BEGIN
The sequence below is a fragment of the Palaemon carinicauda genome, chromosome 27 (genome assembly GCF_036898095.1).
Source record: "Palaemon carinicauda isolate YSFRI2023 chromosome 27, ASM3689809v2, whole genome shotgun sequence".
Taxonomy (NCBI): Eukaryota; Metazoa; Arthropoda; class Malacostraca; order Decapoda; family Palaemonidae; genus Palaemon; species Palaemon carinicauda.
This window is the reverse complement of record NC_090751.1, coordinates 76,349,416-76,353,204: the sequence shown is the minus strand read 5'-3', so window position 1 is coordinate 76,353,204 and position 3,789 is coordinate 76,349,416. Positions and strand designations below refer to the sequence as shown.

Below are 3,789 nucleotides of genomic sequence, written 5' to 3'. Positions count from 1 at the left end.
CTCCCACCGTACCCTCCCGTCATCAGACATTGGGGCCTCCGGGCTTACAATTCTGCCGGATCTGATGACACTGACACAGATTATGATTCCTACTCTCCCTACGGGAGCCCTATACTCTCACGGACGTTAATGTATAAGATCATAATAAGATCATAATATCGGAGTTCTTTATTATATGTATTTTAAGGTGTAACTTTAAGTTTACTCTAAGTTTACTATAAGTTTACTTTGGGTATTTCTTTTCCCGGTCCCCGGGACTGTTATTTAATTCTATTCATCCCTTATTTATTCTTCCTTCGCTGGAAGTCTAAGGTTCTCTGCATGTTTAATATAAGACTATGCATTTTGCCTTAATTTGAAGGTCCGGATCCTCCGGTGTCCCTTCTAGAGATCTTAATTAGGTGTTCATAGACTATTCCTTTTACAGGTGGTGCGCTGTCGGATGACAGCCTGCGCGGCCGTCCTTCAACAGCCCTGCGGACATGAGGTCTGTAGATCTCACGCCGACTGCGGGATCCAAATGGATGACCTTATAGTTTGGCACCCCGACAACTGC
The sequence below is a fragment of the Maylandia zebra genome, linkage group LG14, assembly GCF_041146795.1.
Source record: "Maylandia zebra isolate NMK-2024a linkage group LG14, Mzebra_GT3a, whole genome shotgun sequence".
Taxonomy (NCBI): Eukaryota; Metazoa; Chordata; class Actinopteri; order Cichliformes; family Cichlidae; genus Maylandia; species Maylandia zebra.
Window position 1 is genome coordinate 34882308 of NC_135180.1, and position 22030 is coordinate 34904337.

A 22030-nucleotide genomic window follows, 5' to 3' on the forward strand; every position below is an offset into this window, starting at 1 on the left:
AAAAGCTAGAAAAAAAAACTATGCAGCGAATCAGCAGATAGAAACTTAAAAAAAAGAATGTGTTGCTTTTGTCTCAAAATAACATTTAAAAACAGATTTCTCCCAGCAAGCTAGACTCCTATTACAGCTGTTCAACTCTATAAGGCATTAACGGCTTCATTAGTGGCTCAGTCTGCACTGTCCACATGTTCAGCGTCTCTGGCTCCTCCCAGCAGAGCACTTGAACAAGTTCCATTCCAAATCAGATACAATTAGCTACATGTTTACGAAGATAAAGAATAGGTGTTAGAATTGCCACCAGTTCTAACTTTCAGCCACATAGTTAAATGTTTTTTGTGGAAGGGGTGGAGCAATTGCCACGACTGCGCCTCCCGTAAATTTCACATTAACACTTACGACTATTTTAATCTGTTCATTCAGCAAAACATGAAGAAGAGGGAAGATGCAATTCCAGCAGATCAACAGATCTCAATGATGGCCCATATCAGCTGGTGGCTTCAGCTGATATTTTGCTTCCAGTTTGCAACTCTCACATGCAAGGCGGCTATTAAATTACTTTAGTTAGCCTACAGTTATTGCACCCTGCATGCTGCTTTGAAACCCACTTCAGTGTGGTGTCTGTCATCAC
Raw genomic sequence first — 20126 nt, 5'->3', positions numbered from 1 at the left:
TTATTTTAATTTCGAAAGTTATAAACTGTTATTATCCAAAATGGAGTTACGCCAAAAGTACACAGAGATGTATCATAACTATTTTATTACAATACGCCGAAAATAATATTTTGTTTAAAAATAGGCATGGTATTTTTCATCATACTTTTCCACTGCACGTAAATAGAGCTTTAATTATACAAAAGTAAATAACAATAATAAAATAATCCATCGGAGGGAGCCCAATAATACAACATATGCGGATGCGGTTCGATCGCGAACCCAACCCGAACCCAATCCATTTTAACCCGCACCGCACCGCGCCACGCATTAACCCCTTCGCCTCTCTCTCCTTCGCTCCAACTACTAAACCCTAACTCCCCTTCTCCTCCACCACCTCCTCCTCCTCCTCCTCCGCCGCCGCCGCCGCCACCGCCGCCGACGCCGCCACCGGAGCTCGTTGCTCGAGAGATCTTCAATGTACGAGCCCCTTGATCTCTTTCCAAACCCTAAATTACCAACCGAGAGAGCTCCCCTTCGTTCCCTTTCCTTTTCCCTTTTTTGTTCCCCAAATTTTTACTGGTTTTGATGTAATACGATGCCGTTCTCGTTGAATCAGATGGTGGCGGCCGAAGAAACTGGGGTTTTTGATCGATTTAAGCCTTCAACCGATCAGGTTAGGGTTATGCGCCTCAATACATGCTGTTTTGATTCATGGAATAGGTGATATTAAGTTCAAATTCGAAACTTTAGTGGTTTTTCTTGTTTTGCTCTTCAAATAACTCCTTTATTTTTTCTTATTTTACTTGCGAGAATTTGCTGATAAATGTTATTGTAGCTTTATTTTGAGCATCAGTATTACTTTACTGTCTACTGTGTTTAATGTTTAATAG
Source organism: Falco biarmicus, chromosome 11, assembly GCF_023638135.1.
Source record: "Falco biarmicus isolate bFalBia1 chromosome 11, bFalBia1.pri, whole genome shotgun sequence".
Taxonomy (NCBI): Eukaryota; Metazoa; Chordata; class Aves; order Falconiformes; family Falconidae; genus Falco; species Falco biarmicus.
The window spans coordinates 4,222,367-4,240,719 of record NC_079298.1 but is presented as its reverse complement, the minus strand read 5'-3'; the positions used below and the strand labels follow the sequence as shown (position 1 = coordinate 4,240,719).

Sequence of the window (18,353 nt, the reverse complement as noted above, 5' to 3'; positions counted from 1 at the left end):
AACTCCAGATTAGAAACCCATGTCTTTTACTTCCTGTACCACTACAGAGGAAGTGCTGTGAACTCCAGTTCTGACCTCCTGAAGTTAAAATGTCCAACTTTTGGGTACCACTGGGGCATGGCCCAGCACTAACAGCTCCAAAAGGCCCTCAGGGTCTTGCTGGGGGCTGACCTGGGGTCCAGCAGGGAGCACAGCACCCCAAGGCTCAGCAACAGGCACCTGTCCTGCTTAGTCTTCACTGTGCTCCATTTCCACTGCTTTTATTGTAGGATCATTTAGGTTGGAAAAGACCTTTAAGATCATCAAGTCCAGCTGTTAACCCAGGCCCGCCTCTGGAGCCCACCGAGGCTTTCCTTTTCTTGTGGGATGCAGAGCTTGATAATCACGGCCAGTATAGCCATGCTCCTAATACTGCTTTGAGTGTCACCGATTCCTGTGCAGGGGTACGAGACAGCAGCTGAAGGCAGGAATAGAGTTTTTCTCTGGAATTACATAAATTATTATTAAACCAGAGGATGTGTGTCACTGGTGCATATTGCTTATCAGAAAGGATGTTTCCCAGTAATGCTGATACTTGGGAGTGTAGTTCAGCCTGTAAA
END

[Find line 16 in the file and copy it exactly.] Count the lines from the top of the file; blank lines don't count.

Source record: "Falco biarmicus isolate bFalBia1 chromosome 11, bFalBia1.pri, whole genome shotgun sequence".